Many in the religious world today will say that a person can receive salvation by faith alone and that the act of baptism is something that follows afterwards and is optional as some kind of confirmation of commitment or to add them to a particular church denomination in addition to their already achieved salvation.
However, this teaching clearly contradicts the New Testament teaching and even Jesus himself tells us that salvation is not achieved until a person has been baptized.
Jesus' example and words.
Jesus himself insisted that he be baptised by John the Baptist, even though he was sinless, so why was this of so much importance even to him? In Matt 3:15 he gives his answer, "Let it be so now, for thus it is fitting for us to fulfil all righteousness." So he was obeying what God had told him to do and gives us the example and shows us how vitally important it is to do so.
When commissioning his disciples Jesus states in Matthew 28:19 "Go therefore and make disciples of all nations, baptizing them in the name of the Father and of the Son and of the Holy Spirit. So here in Matthew's account belief is not even mentioned, however baptism is associated with being the action that makes a person a disciple of Jesus and also that the task is not completed until they have baptised those who hear the message. So, why would belief not even be mentioned here and yet an emphasis is placed on the act of baptism?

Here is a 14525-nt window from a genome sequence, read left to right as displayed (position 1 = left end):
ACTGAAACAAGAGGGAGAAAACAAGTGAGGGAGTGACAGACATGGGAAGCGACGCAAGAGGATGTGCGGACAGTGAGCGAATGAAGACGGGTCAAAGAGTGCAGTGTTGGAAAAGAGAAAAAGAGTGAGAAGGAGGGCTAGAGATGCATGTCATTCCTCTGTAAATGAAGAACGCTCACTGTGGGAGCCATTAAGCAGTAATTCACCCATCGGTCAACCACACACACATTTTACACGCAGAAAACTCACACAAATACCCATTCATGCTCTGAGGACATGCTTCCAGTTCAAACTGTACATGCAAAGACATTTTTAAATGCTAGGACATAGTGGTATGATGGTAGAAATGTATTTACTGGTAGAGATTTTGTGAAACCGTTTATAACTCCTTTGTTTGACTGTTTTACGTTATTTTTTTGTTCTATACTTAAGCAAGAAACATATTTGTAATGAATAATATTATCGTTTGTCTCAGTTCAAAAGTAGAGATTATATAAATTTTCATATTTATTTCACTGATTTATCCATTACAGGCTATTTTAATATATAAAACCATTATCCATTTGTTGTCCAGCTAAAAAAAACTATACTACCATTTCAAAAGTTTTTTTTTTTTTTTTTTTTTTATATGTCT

In Mark's gospel it is recorded as "Whoever believes and is baptized will be saved, but whoever does not believe will be condemned." (Mark 16:16). A careful and honest reader of this verse will clearly see that both belief and baptism are placed before salvation. Yet many will interpret it to read, he that believes is saved and can be baptised as well! They will rather try and point out that the latter part of the verse only states that an unbeliever will be condemned, so that this is the only important command here. However, this would involve the need to re-write the earlier part of the verse or to accept that there is a contradiction, neither of which is true. Jesus never contradicts himself, neither does he lie.